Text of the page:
Change is Inevitable

Everyone thinks of changing the world, but no one thinks of changing himself.

                                                                                                            ~Leo Tolstoy

Change is inevitable…  Yeah, you’re thinking, “How trite.”  But you haven’t lived my life.  That’s okay, because I haven’t either.  I’ve lived the life of a dreamer, an escapist, an idealist, a romantic, a liar, a manipulator, a control freak, a hysterical blubbering idiot.  That got me nowhere.  Well, it got me somewhere, because here I am: a defective person.  Aren’t we all?

It’s not that I’m hard on myself.  I’ve just arrived at a place in my life after a long, troubling journey where I can look cleanly at all that I have become.  I don’t do it to torture myself.  I do it so I can say goodbye to all of those parts of me that were once very useful in my survival, but are no longer necessary.  You see, surviving isn’t quite living, which explains my need to emphasize the lack of living.  Those parts of me served a purpose, whether positive or negative, but now, change is inevitable…

So many of the traits that I am longing to shed stem from (where else but) my childhood.  My relationship with my mother was rocky at best.  Most angry people blame their mother, right?  And I am a pretty angry person, hence the need for change.  I don’t blame her that I am angry.  I don’t think her purpose was to create an angry child.  For her it was about control.  This is because my mother is a narcissist, diagnosed by her number one victim: me.

I wasn’t her only victim, you see.  For narcissists so love themselves that they see their children as extensions of the perfection that they believe they possess.  My older and younger brothers suffered tremendously under her abuse.  My older brother was killed in an auto accident when he was 17, but my younger brother and I, even though we both live hundreds of miles away from her, still feel her wrath and are subjected to abuse from time to time.  We suffer from the effects of abuse and neglect from our childhood.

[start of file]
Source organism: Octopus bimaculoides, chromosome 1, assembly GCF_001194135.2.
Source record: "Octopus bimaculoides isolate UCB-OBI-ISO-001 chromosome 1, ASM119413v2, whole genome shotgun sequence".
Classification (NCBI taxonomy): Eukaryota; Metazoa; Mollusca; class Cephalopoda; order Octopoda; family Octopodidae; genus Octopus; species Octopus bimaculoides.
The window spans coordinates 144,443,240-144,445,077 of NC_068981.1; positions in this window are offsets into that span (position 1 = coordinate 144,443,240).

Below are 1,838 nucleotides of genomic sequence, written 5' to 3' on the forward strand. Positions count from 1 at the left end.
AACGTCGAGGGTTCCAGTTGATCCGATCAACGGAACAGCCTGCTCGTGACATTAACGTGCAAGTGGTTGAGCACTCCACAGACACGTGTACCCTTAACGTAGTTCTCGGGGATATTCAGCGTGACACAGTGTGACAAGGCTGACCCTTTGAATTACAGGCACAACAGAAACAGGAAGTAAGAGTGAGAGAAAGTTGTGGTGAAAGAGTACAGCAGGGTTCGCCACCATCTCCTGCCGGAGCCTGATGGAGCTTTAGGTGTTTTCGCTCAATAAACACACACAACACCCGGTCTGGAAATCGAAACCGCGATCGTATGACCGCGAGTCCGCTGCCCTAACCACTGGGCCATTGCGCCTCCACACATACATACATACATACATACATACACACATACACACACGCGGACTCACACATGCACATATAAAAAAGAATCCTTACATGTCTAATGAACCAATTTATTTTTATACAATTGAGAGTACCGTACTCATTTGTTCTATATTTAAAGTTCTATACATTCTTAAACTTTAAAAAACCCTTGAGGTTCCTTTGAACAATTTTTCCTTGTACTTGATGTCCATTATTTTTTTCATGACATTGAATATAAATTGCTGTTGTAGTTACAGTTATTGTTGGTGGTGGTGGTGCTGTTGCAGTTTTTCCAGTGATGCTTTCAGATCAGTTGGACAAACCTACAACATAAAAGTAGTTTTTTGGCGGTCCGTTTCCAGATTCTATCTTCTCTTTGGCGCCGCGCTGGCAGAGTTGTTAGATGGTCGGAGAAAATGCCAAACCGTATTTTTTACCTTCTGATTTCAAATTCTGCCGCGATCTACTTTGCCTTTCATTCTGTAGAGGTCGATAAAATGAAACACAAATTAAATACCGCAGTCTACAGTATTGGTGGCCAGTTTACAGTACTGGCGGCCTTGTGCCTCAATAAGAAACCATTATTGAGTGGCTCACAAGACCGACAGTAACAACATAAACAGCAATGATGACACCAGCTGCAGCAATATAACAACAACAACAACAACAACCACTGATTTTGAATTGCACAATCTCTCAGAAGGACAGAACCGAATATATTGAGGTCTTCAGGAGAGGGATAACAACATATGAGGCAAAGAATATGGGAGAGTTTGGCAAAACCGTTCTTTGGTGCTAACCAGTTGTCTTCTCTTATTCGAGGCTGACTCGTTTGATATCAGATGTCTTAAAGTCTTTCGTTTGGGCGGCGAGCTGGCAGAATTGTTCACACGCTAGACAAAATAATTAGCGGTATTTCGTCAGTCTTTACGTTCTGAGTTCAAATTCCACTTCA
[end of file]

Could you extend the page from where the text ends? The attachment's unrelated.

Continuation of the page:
My mother displays more than five of the “symptoms” of a textbook case.  A “real” psychologist could easily verify this diagnosis if only (oh, if only) my mother would actually allow one to examine her.  Few have tried; none have succeeded, because the narcissist believes she is without fault.  If she can’t fool, then she flees.  She believes she is smarter than the average bear.  Doesn’t it seem ironic that the mother is a dreamer, too?

To give you a glimpse, my earliest memory of my life is a disturbing portrayal of the mother attempting to groom me into a perfect reflection of her… literally.  I was sitting on the bathroom counter as she was brushing my long, tangled mess of hair one hot summer day.  Even though a narcissist’s goal with her children is to make them into mirror images of her perfect self, she knows this cannot possibly be accomplished, no matter how hard she tries.  This is because no one could ever come close to being as perfect, so she tells herself.  The reality is that she has very little confidence in herself, something that she also projects onto her offspring.

In this memory, as my mother brushes, she pulls, and she jerks.  I wince and cry.  She points the brush right in front of my three-year old face and tells me not to move and to shut up or she’ll knock my teeth down my throat, her “pet threat” that she apparently favors.  As she commences the brushing, she pulls, and she jerks.  I wince and cry.  She draws the brush back as I watch in terror and swings it with force so great that it knocks me clear off the bathroom counter and into the doorway.

For what seemed to be an hour, I listened to a barrage of obscenities, so foul that a sailor would blush. She uttered words I’d never heard before.  She ranted on and on about how my hair was a tangled mess that will never be right, how she loathed me and wished I were dead, how her life would be so much better without me and the moppy mess of hair.  But she did so with assailing aggression littered with the profanity of a sailor. These words were meaningless to me, except that I knew they couldn’t be good.  How did I know?  From the maniacal look in her eyes.  It was pure evil.